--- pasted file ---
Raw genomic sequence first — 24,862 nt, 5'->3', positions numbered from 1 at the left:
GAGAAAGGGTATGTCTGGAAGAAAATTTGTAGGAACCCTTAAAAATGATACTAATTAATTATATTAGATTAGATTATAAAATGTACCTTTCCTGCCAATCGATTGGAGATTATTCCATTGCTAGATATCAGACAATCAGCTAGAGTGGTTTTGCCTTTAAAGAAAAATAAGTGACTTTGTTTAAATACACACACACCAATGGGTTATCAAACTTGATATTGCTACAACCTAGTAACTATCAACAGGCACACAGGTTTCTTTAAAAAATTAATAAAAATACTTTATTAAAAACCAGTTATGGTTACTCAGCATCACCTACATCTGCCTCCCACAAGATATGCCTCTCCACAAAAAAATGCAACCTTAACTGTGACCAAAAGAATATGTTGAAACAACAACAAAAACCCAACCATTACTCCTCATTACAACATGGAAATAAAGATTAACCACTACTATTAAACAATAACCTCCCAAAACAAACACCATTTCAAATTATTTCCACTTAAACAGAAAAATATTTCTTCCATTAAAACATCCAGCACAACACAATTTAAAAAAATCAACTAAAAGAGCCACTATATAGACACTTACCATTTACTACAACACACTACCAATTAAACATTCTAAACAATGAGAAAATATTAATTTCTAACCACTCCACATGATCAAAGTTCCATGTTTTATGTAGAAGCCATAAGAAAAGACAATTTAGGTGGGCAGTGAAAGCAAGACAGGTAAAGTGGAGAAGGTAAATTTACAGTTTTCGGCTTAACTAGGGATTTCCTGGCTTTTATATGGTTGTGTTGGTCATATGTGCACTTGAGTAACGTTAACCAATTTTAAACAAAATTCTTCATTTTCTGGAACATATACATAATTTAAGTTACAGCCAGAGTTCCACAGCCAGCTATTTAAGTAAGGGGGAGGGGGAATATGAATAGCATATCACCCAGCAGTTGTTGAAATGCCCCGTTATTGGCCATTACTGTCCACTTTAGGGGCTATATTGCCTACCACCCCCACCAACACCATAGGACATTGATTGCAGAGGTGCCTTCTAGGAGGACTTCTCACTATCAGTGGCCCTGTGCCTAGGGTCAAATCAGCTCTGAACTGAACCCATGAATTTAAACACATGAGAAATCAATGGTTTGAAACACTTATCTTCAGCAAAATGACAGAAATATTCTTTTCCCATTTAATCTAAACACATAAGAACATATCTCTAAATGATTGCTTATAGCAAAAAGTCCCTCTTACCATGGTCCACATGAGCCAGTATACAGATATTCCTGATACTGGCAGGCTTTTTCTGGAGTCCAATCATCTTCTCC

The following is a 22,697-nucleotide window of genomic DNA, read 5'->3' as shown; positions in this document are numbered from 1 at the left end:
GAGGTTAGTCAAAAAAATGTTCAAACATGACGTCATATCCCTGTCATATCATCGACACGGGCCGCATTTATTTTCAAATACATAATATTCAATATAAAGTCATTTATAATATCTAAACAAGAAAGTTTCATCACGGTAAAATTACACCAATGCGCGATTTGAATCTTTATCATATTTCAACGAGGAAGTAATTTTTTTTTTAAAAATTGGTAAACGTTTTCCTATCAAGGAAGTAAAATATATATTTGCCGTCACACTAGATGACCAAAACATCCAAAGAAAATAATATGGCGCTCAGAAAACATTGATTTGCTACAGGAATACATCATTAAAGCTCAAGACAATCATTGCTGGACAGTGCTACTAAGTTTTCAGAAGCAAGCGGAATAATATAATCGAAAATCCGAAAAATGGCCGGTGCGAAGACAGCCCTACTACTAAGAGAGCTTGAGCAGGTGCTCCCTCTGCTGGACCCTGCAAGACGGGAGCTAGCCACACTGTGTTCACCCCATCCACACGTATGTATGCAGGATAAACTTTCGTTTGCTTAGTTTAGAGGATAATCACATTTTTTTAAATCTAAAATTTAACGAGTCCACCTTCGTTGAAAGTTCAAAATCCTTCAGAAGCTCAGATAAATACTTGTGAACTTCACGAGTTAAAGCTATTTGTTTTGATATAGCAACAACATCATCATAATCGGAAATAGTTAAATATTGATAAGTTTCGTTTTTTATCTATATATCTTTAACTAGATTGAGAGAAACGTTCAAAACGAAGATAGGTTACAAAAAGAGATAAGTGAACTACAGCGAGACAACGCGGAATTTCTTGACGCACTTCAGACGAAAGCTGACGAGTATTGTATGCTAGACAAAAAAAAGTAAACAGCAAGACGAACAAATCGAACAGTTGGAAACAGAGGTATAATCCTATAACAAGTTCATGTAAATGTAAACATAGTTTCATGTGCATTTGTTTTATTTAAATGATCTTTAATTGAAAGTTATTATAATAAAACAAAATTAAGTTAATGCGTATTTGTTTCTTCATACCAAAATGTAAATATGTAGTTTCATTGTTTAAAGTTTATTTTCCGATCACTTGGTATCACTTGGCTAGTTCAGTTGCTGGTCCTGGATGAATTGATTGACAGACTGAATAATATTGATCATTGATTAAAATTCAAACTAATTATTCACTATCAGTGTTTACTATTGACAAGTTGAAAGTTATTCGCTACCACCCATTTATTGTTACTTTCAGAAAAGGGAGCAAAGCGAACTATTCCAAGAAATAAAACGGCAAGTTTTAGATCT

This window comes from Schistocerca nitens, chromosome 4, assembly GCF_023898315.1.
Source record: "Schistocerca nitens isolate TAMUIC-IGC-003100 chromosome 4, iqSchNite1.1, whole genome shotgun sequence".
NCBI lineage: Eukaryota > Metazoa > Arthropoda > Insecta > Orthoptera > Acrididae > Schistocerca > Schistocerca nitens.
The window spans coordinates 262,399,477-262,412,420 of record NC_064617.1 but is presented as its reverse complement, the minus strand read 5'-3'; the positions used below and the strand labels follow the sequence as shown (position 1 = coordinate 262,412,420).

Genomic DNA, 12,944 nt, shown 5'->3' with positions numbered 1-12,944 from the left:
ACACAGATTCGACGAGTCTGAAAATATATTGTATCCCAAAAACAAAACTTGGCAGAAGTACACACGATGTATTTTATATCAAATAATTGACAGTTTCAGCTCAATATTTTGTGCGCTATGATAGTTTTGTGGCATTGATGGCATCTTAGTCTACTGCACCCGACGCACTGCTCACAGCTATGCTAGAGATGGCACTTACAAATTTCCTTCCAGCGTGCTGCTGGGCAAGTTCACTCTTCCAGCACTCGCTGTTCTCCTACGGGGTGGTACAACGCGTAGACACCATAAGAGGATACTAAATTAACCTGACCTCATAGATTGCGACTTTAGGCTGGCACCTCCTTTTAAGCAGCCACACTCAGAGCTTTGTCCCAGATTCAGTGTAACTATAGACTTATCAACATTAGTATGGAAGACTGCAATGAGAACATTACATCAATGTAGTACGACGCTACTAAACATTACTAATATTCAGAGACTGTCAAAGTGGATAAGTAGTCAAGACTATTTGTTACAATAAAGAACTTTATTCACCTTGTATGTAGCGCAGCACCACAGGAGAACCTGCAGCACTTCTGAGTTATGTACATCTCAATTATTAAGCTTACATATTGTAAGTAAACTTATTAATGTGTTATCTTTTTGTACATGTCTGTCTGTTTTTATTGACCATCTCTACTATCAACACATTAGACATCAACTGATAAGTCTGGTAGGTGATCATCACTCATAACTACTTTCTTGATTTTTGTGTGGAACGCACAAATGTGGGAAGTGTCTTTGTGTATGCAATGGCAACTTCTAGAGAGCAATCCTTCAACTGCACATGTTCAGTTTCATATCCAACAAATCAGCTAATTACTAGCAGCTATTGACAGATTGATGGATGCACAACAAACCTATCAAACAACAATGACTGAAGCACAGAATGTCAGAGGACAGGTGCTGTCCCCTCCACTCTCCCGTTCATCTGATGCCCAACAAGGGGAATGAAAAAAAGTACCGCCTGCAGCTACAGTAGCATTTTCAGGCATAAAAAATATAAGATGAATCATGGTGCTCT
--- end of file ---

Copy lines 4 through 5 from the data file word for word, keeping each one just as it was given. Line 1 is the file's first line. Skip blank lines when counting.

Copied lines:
GAGGTTAGTCAAAAAAATGTTCAAACATGACGTCATATCCCTGTCATATCATCGACACGGGCCGCATTTATTTTCAAATACATAATATTCAATATAAAGTCATTTATAATATCTAAACAAGAAAGTTTCATCACGGTAAAATTACACCAATGCGCGATTTGAATCTTTATCATATTTCAACGAGGAAGTAATTTTTTTTTTAAAAATTGGTAAACGTTTTCCTATCAAGGAAGTAAAATATATATTTGCCGTCACACTAGATGACCAAAACATCCAAAGAAAATAATATGGCGCTCAGAAAACATTGATTTGCTACAGGAATACATCATTAAAGCTCAAGACAATCATTGCTGGACAGTGCTACTAAGTTTTCAGAAGCAAGCGGAATAATATAATCGAAAATCCGAAAAATGGCCGGTGCGAAGACAGCCCTACTACTAAGAGAGCTTGAGCAGGTGCTCCCTCTGCTGGACCCTGCAAGACGGGAGCTAGCCACACTGTGTTCACCCCATCCACACGTATGTATGCAGGATAAACTTTCGTTTGCTTAGTTTAGAGGATAATCACATTTTTTTAAATCTAAAATTTAACGAGTCCACCTTCGTTGAAAGTTCAAAATCCTTCAGAAGCTCAGATAAATACTTGTGAACTTCACGAGTTAAAGCTATTTGTTTTGATATAGCAACAACATCATCATAATCGGAAATAGTTAAATATTGATAAGTTTCGTTTTTTATCTATATATCTTTAACTAGATTGAGAGAAACGTTCAAAACGAAGATAGGTTACAAAAAGAGATAAGTGAACTACAGCGAGACAACGCGGAATTTCTTGACGCACTTCAGACGAAAGCTGACGAGTATTGTATGCTAGACAAAAAAAAGTAAACAGCAAGACGAACAAATCGAACAGTTGGAAACAGAGGTATAATCCTATAACAAGTTCATGTAAATGTAAACATAGTTTCATGTGCATTTGTTTTATTTAAATGATCTTTAATTGAAAGTTATTATAATAAAACAAAATTAAGTTAATGCGTATTTGTTTCTTCATACCAAAATGTAAATATGTAGTTTCATTGTTTAAAGTTTATTTTCCGATCACTTGGTATCACTTGGCTAGTTCAGTTGCTGGTCCTGGATGAATTGATTGACAGACTGAATAATATTGATCATTGATTAAAATTCAAACTAATTATTCACTATCAGTGTTTACTATTGACAAGTTGAAAGTTATTCGCTACCACCCATTTATTGTTACTTTCAGAAAAGGGAGCAAAGCGAACTATTCCAAGAAATAAAACGGCAAGTTTTAGATCT

This window comes from Schistocerca nitens, chromosome 4, assembly GCF_023898315.1.